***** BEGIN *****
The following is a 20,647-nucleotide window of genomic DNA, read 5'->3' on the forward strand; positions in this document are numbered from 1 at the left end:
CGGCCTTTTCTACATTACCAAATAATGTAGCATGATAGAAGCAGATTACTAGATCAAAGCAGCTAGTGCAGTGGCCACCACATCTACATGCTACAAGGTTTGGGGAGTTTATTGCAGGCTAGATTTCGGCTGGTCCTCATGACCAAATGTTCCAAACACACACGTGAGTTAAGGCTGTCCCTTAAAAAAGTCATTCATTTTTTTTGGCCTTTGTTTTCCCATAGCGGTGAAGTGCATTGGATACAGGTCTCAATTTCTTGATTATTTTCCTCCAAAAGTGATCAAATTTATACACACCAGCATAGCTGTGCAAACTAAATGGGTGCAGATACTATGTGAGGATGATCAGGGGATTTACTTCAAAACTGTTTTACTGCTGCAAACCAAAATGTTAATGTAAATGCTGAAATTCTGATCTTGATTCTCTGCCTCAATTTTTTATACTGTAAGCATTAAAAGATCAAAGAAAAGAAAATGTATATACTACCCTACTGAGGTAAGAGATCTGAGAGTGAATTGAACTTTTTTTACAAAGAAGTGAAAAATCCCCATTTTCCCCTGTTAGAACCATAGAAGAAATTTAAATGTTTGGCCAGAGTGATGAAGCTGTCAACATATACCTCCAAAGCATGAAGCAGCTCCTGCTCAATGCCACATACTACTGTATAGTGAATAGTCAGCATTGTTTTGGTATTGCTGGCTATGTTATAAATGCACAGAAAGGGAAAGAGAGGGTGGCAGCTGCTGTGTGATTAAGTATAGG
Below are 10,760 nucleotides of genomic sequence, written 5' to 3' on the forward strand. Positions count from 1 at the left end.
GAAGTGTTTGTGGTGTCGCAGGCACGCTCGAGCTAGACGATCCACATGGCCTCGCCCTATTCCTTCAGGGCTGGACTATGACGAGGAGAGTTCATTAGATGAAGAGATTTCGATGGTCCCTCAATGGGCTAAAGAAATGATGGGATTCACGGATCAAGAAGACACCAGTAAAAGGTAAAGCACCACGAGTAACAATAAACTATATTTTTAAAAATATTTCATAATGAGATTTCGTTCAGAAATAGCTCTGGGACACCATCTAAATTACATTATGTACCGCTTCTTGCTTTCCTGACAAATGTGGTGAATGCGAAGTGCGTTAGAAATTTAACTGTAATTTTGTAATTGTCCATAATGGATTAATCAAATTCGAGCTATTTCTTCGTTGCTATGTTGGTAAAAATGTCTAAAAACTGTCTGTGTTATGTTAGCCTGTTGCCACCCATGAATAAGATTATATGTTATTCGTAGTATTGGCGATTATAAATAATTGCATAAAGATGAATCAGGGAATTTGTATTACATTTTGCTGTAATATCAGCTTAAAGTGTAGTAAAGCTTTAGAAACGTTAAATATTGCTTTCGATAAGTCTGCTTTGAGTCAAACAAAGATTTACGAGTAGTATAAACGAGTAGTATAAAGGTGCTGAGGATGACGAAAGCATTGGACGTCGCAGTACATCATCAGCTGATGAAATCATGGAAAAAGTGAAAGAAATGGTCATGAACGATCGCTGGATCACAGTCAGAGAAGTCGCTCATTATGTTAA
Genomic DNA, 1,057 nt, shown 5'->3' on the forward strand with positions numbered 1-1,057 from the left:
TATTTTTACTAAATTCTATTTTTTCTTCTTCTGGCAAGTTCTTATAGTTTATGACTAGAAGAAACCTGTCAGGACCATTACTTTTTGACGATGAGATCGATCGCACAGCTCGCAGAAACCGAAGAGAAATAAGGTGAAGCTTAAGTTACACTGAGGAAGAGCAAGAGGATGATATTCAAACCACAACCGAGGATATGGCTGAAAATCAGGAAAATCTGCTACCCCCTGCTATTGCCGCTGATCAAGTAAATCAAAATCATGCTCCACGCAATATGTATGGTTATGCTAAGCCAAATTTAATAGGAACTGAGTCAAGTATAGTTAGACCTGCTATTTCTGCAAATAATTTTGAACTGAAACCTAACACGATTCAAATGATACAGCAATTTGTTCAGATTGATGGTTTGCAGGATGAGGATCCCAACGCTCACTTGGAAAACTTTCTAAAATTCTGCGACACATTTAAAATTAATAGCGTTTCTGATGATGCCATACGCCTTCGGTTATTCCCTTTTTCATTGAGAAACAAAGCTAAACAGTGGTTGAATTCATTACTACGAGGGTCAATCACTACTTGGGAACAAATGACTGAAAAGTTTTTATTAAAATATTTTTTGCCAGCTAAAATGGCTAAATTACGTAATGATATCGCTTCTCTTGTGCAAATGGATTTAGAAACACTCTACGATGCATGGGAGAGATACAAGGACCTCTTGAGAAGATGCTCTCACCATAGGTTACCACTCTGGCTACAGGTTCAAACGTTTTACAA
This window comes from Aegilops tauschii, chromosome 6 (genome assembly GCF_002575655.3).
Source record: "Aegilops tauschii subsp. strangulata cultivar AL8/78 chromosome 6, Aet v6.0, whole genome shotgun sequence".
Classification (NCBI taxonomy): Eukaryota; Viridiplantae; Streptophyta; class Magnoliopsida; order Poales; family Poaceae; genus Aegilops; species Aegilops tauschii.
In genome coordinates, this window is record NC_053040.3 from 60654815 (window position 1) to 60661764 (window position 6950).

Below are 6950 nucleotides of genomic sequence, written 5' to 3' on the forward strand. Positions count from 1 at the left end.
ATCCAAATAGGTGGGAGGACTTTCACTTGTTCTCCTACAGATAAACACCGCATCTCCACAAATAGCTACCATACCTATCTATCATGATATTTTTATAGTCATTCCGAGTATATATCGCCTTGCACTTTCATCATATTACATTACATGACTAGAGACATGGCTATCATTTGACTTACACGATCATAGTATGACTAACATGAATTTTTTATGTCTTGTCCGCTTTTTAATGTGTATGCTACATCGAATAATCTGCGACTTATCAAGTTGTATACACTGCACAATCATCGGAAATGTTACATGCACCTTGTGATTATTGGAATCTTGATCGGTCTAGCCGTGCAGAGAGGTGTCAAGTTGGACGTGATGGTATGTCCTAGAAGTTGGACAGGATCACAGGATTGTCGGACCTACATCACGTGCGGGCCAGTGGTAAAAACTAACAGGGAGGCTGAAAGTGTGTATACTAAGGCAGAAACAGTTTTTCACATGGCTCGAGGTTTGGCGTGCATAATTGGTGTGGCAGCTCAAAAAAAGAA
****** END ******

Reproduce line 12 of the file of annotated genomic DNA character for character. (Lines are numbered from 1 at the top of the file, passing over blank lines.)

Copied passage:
ATCCAAATAGGTGGGAGGACTTTCACTTGTTCTCCTACAGATAAACACCGCATCTCCACAAATAGCTACCATACCTATCTATCATGATATTTTTATAGTCATTCCGAGTATATATCGCCTTGCACTTTCATCATATTACATTACATGACTAGAGACATGGCTATCATTTGACTTACACGATCATAGTATGACTAACATGAATTTTTTATGTCTTGTCCGCTTTTTAATGTGTATGCTACATCGAATAATCTGCGACTTATCAAGTTGTATACACTGCACAATCATCGGAAATGTTACATGCACCTTGTGATTATTGGAATCTTGATCGGTCTAGCCGTGCAGAGAGGTGTCAAGTTGGACGTGATGGTATGTCCTAGAAGTTGGACAGGATCACAGGATTGTCGGACCTACATCACGTGCGGGCCAGTGGTAAAAACTAACAGGGAGGCTGAAAGTGTGTATACTAAGGCAGAAACAGTTTTTCACATGGCTCGAGGTTTGGCGTGCATAATTGGTGTGGCAGCTCAAAAAAAGAA